I love this point of view. How interesting. But what happens if you don’t know what you were meant to do? That is the
    quarterlife crisis question. Well, for me, it’s been dragging on really. Having had two careers by 25 I had had enough of both of them and felt like a change. And that’s where my momentum stopped. Hoping to find it soon.

    • Hey Des! Well the wonderful thing about being 25 is you’ve got more time and energy than you’ll ever have again. I’m on my 4th passion right now. I started out working with youth, then played in a band, had a successful design career, and now I’m writing. And each one of those fulfilled me… until they didn’t.

      Find something that makes you happy and do it until it no longer does. A good way of finding out “what’s next” is observing the things you really loved about your first two careers and see if there’s a 3rd that merges all that.

      • Des said:

        Totally. On my way to that I’m sure. I look forward to reading more of your blog, keep up the good work !

  2. THIS THIS THIS! I’m 50 and trying to figure out a career change for the same reasons that Joss and Eugene describe. The ‘follow your dreams’ idea doesn’t resonate with me (I have neither the talent nor the determination to be a cafe singer) but this doing what you were meant to do thing is a perfect way to think about it.

    • Thanks Kathleen! Glad it connected with you as much as it did with me.

  3. Rad post man. I saw that Joss Whedon article yesterday, but didn’t read it. I’m glad you did!

    I remember a few years back I was making a good bit of money, but was miserable. It wasn’t until I was asked to write for a website for free that I realized that I had forgot about my passion.

    I struggled financially for a while after I quit one of my jobs to pursue writing, but there’s never been a question of whether it was worth it or not.

  4. Very well said. “Follow your dreams” is a phrase that has always rankled. Translating to “fulfilling what you were meant to do” is within reach. It is achievable.

    • Thank you! It’s nice to know there are others out there with the same mindset.

  5. simonjbward said:

    Really dug this post man – for a long time it’s bugged me when people say I’m “following my dream”, even when they mean it in a supportive way – and you’ve neatly described exactly why.

  6. Excellent piece. Very thought provoking. I’m struggling to be a professional comic book writer but I’m already a writer. It’s innately who I am. Yet sometimes I use the wrong measuring stick for success and whether or not I’m fulfilling my purpose. Good to know I’m not alone. Thanks for writing this. :-)

    • Absolutely. It can be a long, frustrating process. The best measuring sticks are the things you can actually control – like productivity, level of enjoyment, and pride in your work – not putting your success in the hands of others. It’s nice to hear there are others out there that can relate.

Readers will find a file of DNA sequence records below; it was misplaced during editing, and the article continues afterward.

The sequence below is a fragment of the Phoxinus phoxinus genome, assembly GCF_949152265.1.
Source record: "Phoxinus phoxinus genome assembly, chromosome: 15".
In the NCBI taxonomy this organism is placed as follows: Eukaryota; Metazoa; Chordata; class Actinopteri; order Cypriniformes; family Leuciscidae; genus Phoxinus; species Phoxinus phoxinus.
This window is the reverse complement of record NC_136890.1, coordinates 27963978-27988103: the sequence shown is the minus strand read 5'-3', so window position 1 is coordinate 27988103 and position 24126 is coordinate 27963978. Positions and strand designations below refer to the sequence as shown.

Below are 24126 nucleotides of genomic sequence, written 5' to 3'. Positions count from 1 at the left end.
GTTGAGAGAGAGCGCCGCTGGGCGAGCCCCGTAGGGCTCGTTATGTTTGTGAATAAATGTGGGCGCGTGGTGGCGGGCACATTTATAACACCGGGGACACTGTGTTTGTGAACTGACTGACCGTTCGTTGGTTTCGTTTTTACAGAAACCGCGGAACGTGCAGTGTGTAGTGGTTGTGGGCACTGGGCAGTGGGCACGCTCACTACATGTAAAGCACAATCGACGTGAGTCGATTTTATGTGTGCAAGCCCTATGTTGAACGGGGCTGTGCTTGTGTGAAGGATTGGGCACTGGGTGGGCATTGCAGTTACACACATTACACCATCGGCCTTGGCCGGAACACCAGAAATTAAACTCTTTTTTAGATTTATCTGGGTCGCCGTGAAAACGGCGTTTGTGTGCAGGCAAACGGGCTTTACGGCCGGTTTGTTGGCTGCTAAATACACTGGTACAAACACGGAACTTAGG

7. MisterHessu said:

    Great post. Great blog too. I’m currently 20 and I have multiple passions that I like to do.. I can’t pick one right now – so that’s a bit of a problem. This posted still resonated with me a lot, and fits with what I believe. One thing I found myself worrying today is the fact I want to be something sometime. Or more like: I want to do something. Something important. I guess time will tell what it is. I love creative work, and graphic design and writing are the biggest things for me. Maybe one of those is what I really want to focus on.

    • MisterHessu said:

      *post, haha.

    • Thanks man! I was the same way when I was 20 and it took a lot of trying and failing to finally land on what makes me happy. It’s tempting to want to try and accomplish all your life’s work before you’re 30, but that kind of thinking is just begging for a disappointing 30th birthday. You’ve got the time to figure it out.

      Meanwhile I’m setting a more realistic goal of accomplishing my life’s work before I turn 1000.

      • MisterHessu said:

        Haha, exactly. Great blog btw. I’ve found every post to have interesting points, and they are great reads. I also love the positive approach you have to things. There is way too much negativity in this world. Especially in Finnish blogs.. Man, I can’t stand the whiny, everything-is-horrible attitude of so many Finnish people online. Got to love straight-on positivity and hope, especially when they are presented in a fashion that makes those things justified! You seem like a very wise man. I’ll be keeping an eye on your blog for sure, and I need to read all the old posts as well. Keep up the good work!

  8. MisterHessu said:

    Reblogged this on The Ultimate DC Project and commented:
    Fulfilling what you were meant to do.. That’s what it’s all about!